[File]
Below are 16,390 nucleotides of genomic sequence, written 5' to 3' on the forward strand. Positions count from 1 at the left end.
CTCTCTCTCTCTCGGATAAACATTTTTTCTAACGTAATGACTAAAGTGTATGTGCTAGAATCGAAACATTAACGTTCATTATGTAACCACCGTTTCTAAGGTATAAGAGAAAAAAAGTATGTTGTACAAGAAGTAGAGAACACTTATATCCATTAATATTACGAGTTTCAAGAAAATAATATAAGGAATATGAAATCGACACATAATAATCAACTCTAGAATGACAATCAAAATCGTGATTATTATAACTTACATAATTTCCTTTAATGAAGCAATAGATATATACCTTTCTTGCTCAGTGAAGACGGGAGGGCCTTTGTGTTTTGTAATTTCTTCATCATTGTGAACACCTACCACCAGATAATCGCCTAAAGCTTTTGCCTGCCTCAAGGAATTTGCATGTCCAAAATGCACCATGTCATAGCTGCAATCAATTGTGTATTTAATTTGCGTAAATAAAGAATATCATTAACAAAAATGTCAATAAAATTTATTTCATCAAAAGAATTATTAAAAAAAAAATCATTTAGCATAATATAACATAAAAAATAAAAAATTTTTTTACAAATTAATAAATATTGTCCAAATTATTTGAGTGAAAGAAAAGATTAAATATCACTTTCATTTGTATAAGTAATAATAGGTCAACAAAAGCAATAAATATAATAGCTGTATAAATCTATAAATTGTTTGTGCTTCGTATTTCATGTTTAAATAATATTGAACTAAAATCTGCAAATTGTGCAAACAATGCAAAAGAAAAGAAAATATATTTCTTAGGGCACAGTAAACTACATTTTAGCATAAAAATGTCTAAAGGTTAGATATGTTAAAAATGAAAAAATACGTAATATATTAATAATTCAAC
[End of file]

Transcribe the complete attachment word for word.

Below are 16,390 nucleotides of genomic sequence, written 5' to 3' on the forward strand. Positions count from 1 at the left end.
CTCTCTCTCTCTCGGATAAACATTTTTTCTAACGTAATGACTAAAGTGTATGTGCTAGAATCGAAACATTAACGTTCATTATGTAACCACCGTTTCTAAGGTATAAGAGAAAAAAAGTATGTTGTACAAGAAGTAGAGAACACTTATATCCATTAATATTACGAGTTTCAAGAAAATAATATAAGGAATATGAAATCGACACATAATAATCAACTCTAGAATGACAATCAAAATCGTGATTATTATAACTTACATAATTTCCTTTAATGAAGCAATAGATATATACCTTTCTTGCTCAGTGAAGACGGGAGGGCCTTTGTGTTTTGTAATTTCTTCATCATTGTGAACACCTACCACCAGATAATCGCCTAAAGCTTTTGCCTGCCTCAAGGAATTTGCATGTCCAAAATGCACCATGTCATAGCTGCAATCAATTGTGTATTTAATTTGCGTAAATAAAGAATATCATTAACAAAAATGTCAATAAAATTTATTTCATCAAAAGAATTATTAAAAAAAAAATCATTTAGCATAATATAACATAAAAAATAAAAAATTTTTTTACAAATTAATAAATATTGTCCAAATTATTTGAGTGAAAGAAAAGATTAAATATCACTTTCATTTGTATAAGTAATAATAGGTCAACAAAAGCAATAAATATAATAGCTGTATAAATCTATAAATTGTTTGTGCTTCGTATTTCATGTTTAAATAATATTGAACTAAAATCTGCAAATTGTGCAAACAATGCAAAAGAAAAGAAAATATATTTCTTAGGGCACAGTAAACTACATTTTAGCATAAAAATGTCTAAAGGTTAGATATGTTAAAAATGAAAAAATACGTAATATATTAATAATTCAAC